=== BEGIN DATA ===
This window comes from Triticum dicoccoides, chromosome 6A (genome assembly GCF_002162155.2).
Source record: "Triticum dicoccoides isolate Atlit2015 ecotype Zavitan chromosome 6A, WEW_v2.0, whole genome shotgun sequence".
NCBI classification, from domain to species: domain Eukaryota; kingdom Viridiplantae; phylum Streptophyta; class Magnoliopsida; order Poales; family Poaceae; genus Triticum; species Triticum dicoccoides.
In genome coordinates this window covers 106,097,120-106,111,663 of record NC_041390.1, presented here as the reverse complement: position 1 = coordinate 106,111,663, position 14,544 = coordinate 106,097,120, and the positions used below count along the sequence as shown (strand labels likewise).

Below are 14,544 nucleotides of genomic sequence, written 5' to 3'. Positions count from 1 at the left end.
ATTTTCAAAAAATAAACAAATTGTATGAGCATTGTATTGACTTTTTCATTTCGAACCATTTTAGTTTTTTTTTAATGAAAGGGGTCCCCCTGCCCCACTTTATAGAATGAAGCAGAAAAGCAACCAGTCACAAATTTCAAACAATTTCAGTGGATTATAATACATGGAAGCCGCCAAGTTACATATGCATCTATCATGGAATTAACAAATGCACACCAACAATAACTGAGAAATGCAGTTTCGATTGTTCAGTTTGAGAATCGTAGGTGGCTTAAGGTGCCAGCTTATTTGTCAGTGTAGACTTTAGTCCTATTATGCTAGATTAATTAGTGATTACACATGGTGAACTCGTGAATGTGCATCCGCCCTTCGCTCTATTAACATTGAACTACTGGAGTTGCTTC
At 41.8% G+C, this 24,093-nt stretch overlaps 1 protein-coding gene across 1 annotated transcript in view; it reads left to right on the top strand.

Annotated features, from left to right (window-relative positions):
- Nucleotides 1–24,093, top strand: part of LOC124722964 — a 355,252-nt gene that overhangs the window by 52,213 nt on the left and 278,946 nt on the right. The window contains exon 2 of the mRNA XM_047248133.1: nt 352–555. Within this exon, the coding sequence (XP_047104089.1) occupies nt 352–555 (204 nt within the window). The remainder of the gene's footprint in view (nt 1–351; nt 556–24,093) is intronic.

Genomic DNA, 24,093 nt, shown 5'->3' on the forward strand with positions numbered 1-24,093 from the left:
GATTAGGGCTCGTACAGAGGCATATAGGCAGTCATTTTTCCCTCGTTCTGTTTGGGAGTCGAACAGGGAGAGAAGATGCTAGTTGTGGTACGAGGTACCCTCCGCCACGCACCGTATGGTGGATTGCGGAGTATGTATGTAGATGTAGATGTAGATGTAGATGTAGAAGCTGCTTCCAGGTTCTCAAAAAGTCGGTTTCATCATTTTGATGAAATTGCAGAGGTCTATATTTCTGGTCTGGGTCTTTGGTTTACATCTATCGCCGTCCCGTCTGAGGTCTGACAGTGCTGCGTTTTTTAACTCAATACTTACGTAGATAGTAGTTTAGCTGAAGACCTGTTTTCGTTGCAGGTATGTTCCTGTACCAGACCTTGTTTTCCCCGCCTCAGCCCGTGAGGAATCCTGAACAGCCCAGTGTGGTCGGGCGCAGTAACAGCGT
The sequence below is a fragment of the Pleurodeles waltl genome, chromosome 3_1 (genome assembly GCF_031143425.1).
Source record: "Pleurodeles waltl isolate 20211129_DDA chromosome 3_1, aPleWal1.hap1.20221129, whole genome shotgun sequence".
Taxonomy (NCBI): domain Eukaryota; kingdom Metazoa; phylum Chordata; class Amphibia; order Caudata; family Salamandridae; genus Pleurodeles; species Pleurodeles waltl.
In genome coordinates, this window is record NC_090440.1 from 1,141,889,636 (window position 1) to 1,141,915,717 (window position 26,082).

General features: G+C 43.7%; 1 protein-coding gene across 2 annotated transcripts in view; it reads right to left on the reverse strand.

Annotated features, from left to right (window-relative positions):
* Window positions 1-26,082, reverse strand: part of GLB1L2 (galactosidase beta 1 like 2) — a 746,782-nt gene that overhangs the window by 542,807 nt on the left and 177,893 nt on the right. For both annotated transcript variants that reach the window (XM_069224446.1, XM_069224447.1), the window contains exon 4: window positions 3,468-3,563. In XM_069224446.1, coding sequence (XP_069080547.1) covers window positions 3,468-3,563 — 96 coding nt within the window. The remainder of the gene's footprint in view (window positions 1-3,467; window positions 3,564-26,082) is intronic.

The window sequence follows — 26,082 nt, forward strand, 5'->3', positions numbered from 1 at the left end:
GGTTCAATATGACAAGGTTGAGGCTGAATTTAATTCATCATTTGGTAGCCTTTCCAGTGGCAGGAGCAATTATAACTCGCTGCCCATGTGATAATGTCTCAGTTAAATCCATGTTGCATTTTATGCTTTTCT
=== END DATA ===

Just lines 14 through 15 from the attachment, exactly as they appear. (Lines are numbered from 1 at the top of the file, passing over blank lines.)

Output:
Taxonomy (NCBI): domain Eukaryota; kingdom Metazoa; phylum Chordata; class Amphibia; order Caudata; family Salamandridae; genus Pleurodeles; species Pleurodeles waltl.
In genome coordinates, this window is record NC_090440.1 from 1,141,889,636 (window position 1) to 1,141,915,717 (window position 26,082).